Whether it is the shock of serious health issues for you or someone you love, the death of a friend or family member, the deep betrayal and abandonment of divorce, financial devastation, or any other unexpected hardship—regardless of current feelings, there is power to continue homeschooling and there is hope for the future. (Jeremiah 29:11)
When my family encountered “The Trauma” (as we termed it), it was incredibly sudden, completely unexpected and severely life-altering. This trauma caused our environment to change drastically and it included a move to a new home in a new city, with much uncertainty and fear regarding the future.
Getting Through the First Days
When hardship comes, there is a period of time when it is difficult to sleep, difficult to eat, and difficult to even think clearly or make wise decisions.
How did we actually use these emotions?
Following many tears and massive amounts of prayer, a clinging, questioning, battered faith in God ensued. It was a faith that would definitely not register among the Hebrews 11 heroes of the faith hall of fame, but it was a deliberate choice to hold tight to God’s promises regardless of the present disappointments and heart-wrenching feelings that seemed to overwhelm from within.
In the middle of all of this trauma drama that would not end as suddenly as it began, there was a commitment to continue to educate my four boys who were still at home.
It was a daunting mountain of a task when I was at a point where it seemed my brain could not even get a message to my lips correctly. I would say things like, “Look out for that potholder” when attempting to warn my fifteen-year-old permit driver of an upcoming pothole.
Confusion is a Large Part of the Grief Journey (And That’s Okay)
When mourning, it is difficult to concentrate on anything other than the loss (of health or a loved one).
But there’s a catch:
While confusion and exhaustion are a normal part of the grief process, my kids and I began to take steps to eat healthier and sleep better, and we purposed to do things that placed us in better physical shape. We also made the choice to avoid relationships and conversations that were unhealthy, which included unfriending some “friends” on Facebook who brought back unpleasant memories or caused emotional upheaval.
Although unseen to the naked eye, the trauma had left us with gaping wounds that threatened to fester and become infected if not protected. Our Great Surgeon, Jesus, began shining His light and healing our injuries as soon as we called out to Him, but we also had to recognize the activities or personal relationships that pulled at our Band-Aids and tugged at our stitches.
Here’s the deal:
We had to make wise choices to protect ourselves in those areas and allow time for our hurts to heal.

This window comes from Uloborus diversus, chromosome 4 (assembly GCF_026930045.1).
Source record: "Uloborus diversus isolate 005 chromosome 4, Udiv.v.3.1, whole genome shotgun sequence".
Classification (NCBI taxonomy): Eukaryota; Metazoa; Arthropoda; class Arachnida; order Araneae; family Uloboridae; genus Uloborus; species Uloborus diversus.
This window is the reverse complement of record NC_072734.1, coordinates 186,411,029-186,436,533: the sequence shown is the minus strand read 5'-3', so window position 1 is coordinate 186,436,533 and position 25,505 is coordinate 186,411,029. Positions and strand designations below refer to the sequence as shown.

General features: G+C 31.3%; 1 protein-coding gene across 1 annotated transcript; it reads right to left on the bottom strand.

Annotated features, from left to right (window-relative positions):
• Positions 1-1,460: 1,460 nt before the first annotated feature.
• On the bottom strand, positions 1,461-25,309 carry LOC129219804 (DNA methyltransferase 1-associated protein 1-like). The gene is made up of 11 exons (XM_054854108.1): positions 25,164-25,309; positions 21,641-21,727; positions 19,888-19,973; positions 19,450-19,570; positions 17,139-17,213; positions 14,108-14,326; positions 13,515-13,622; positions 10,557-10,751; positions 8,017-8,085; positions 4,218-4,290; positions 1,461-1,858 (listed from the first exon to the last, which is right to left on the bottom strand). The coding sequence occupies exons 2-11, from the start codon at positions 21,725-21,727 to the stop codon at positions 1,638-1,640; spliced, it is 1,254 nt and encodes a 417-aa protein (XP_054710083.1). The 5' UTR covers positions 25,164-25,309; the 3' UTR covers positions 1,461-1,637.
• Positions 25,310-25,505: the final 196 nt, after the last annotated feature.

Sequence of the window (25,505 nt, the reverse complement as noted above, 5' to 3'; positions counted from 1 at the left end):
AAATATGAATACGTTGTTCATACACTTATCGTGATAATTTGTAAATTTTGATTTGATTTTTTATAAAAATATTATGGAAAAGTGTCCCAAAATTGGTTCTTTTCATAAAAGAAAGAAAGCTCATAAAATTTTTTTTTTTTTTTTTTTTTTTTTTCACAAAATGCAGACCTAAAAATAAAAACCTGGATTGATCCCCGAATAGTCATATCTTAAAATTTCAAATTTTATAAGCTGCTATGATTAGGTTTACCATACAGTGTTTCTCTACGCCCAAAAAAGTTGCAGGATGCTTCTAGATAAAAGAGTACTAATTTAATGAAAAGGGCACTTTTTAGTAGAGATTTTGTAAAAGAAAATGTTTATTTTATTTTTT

Let Grief Run Its Course (Grieving is a Natural Process)
Grief is a necessary process, the length of which depends on the individual; but it is also necessary to allow the grieving to run its course now or it will resurface later.
As we began this process of healing, we have had to re-evaluate where we were in life and our goals. This process has progressed into a new normal that starts new traditions and new schedules.
That’s not all…
Our homeschool looks drastically different than before. With a single-parent homeschool comes new challenges and new, creative ingenuity—but it still works. God has taken what seemed an impossibility and made it more than possible.
Form New Expectations (And Let Others Come Alongside You)
When pausing to re-evaluate, drop all previous expectations and seek God for His plan for your homeschool and for His creative solutions to your new needs.
One way God turned an unworkable situation into a workable one was by sending His people—His church—to help us during our time of grief. We are not meant to go it alone.
I can’t emphasize this enough:
It seems an easy thing to join in and give to others when you know there are needs, but to receive gifts God sends through His people can be likened to a large dose of medicine: while it assists in healing, it may be unpleasant to the taste buds. God has used this method to bring my family to a point of humility and to permeate our lives with deep gratitude, even in sorrow.
By refusing to allow others to help, we run the risk of stealing their blessing.
God has shown my family that His promises are true. He has not left us or forsaken us. He has hidden us in the shelter of His wings. He is the One who binds our wounds. He is faithful to deliver us, even on the path of loss and unfathomable sorrow.
God is working for our good and for His glory. “We know that in all things God works for the good of those who love Him, who have been called according to His purpose.” (Romans 8:28)
We have continued in His call to homeschool, even through this hardship. While it has been difficult, it has been a source of great blessing that God has used to draw each of my kids and I into a closer trust relationship with Him and to bring us closer together as a family.
Sometimes our homeschooling trek teaches life lessons that abound outside of standard academics. Grief is a part of life that cannot be avoided, but it can be embraced as a means for God to teach and to bless us with an unimaginably abundant splendor that can only come from His hand.